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'PASSIONATE ABOUT ISRAEL'
Israeli Ambassador Michael Oren likely helped Rahm Emanuel in his campaign for mayor of Chicago by calling the former White House chief of staff "passionate about Israel," attempting to dispel critics who suspect the liberal Democrat holds anti-Israeli views.
Mr. Oren earlier this month praised Mr. Emanuel in a letter his campaign released this week. The ambassador met briefly with Mr. Emanuel before the diplomat addressed an audience at Chicago's Northwestern University on Oct. 4.
In his letter, Mr. Oren told Mr. Emanuel that he applauded him for his commitment to Israel.
"Though I was sorry you couldn't stay to hear my remarks …, here is what I said: 'Rahm Emanuel is passionate about Israel. He deeply understands our history and is committed to ensuring our secure future. He is a friend of the people of Israel and is a personal friend of mine,'" Mr. Oren said, quoting his remarks to the university audience.
"And I mean every word of it," he added.
"You were always there when Israel needed you, and you always give it to us straight," Mr. Oren said.
The Chicago News Cooperative on Thursday published the letter in a report on Mr. Emanuel's difficulty in convincing American Jewish critics that he supports Israel in its struggle against hostile Islamic governments.
The news item said that some "Jewish activists" are concerned that President Obama's "handling of relations with Israel could potentially hurt his candidacy."
Other American Jews believe that Mr. Emanuel represented a strong Jewish voice in the Obama administration, the News Cooperative said.
In Israel, Mr. Obama is supported by between 6 percent and 12 percent of the Jewish citizens, according to recent public opinion polls. Mr. Emanuel is often blamed for promoting anti-Israel policies.
"Emanuel is widely perceived as being a self-hating Jew who is determined to prove himself to Obama by sticking it to Israel," Jerusalem Post columnist Caroline Glick wrote in August.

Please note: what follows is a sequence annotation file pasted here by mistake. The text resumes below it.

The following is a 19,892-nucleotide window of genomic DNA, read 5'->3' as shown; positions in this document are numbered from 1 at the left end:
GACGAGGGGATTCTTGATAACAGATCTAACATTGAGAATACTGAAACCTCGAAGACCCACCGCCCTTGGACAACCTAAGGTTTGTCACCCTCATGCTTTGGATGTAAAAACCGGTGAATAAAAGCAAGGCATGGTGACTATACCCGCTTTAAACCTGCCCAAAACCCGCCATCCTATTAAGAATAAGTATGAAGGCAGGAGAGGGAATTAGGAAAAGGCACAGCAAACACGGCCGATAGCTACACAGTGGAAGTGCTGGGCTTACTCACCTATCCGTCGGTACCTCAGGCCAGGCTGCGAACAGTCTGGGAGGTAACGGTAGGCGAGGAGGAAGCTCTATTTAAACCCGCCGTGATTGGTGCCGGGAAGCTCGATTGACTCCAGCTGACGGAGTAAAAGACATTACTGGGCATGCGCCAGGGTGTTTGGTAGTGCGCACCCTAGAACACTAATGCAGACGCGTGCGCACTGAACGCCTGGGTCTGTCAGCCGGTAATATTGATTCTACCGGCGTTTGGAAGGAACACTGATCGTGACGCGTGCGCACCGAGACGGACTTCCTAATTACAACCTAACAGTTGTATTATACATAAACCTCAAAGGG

The U.S. ambassador in Bulgaria is urging the government to keep a close watch on the suspected mastermind of an organized crime syndicate who was released on house arrest this week.
Ambassador James Warlick told the Bulgarian Television Network on Thursday that he was surprised by the Sofia Court of Appeals decision to confine Alexei Petrov to his home instead of holding him in jail until his trial on racketeering charges.
"I am not in a position to say if he is guilty or not. This is for the court to decide," Mr. Warlick said. "But the decision of the court of appeals is rather surprising. Personally I believe that Petrov is a very dangerous person."
Mr. Petrov, a former Bulgarian secret agent, is suspected of leading a criminal organization called "Octopus."
NO U.S. MONEY
The U.S. government has "absolutely no evidence" that Americans are financing the recent upsurge of violence in the British province of Northern Ireland, the U.S. ambassador in London said Thursday.
Ambassador Louis Susman was responding to reporters questions about the funding behind a rash of bombings by dissident members of the Irish Republican Army, which officially gave up its armed campaign to end British rule in Northern Ireland more than 12 years ago.
A court in Londonderry, Northern Ireland, arraigned three suspected Irish terrorists Thursday on charges of illegally possessing a handgun. Dissidents of the breakaway Real IRA and the Continuity IRA are suspected in a half-dozen car bomb attacks this year.
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About the Author
James Morrison joined the The Washington Times in 1983 as a local reporter covering Alexandria, Va. A year later, he was assigned to open a Times bureau in Canada. From 1987 to 1989, Mr. Morrison was The Washington Times reporter in London, covering Britain, Western Europe and NATO issues. After returning to Washington, he served as an assistant foreign editor ...
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